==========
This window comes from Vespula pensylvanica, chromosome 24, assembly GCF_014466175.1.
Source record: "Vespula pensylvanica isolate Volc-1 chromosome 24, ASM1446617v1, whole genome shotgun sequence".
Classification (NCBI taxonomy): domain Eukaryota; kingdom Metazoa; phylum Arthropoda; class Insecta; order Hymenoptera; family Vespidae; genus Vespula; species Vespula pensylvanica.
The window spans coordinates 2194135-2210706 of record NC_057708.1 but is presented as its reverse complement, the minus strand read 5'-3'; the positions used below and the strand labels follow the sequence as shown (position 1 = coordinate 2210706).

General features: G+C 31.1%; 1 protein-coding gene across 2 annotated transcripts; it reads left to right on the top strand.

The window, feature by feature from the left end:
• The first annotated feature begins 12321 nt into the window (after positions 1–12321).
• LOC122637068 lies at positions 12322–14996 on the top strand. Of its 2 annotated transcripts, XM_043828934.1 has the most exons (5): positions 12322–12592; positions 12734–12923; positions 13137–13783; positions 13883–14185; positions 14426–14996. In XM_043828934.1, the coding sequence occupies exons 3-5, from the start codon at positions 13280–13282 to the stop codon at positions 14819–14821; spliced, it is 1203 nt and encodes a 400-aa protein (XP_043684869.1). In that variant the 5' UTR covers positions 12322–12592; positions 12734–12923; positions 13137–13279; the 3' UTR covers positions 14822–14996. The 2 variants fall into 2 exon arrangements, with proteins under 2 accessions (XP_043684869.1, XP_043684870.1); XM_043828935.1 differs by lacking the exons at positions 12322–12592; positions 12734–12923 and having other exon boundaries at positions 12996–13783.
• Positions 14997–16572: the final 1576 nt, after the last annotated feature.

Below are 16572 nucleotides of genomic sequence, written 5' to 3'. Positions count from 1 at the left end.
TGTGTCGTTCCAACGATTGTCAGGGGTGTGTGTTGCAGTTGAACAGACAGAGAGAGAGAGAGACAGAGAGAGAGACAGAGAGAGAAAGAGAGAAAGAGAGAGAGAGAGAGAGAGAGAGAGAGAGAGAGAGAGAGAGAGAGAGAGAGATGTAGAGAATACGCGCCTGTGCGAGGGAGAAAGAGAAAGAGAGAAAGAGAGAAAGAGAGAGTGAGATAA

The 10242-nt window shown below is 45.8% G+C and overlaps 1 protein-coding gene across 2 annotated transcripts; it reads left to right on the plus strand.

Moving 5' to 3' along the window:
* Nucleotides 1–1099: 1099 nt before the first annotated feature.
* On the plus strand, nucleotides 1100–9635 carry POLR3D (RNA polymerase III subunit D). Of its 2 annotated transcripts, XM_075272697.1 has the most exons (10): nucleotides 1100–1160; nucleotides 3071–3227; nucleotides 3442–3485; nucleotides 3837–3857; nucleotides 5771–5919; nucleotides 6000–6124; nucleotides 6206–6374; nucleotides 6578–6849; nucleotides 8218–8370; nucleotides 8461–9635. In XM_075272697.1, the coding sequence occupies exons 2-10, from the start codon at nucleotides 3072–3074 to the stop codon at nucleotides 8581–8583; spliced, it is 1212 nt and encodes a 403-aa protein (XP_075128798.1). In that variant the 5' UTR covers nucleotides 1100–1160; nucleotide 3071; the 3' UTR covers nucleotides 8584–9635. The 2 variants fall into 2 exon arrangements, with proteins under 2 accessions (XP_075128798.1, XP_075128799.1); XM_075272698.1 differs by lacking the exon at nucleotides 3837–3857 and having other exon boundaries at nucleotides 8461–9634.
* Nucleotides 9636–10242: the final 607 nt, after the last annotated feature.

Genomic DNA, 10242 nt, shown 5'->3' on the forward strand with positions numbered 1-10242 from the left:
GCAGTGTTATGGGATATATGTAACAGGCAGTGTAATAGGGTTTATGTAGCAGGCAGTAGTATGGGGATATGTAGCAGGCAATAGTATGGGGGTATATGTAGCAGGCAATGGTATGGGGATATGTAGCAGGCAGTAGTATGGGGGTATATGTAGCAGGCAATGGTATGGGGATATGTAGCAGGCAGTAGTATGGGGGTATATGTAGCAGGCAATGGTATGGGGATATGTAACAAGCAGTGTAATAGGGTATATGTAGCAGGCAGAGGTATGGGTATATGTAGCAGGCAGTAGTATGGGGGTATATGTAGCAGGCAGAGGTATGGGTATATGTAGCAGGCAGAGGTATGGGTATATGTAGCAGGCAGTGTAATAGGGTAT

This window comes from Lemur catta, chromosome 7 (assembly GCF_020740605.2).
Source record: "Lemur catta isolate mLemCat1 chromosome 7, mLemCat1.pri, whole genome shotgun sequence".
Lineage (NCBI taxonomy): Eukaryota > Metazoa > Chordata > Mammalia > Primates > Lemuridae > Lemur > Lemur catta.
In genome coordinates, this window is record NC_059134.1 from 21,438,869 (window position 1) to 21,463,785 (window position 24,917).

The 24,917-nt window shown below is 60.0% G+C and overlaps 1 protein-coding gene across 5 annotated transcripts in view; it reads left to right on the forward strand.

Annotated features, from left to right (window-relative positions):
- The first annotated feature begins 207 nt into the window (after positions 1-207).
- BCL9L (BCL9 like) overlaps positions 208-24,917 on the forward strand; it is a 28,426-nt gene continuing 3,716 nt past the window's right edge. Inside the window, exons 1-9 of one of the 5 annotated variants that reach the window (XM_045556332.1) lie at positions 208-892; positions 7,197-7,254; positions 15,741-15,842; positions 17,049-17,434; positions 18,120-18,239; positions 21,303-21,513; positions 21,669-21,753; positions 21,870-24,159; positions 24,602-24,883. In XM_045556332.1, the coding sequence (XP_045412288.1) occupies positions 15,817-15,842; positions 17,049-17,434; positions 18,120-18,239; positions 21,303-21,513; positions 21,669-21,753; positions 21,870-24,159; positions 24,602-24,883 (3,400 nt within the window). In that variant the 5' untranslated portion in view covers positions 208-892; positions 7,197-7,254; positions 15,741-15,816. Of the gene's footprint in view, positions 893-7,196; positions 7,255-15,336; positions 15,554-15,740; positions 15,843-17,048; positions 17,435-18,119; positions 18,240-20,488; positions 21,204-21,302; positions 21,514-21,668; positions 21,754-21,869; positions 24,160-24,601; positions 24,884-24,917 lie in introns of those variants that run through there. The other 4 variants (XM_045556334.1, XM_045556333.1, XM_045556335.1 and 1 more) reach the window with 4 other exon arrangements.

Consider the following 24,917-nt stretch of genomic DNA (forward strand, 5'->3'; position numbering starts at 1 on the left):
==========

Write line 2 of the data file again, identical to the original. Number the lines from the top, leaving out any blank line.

Source record: "Vespula pensylvanica isolate Volc-1 chromosome 24, ASM1446617v1, whole genome shotgun sequence".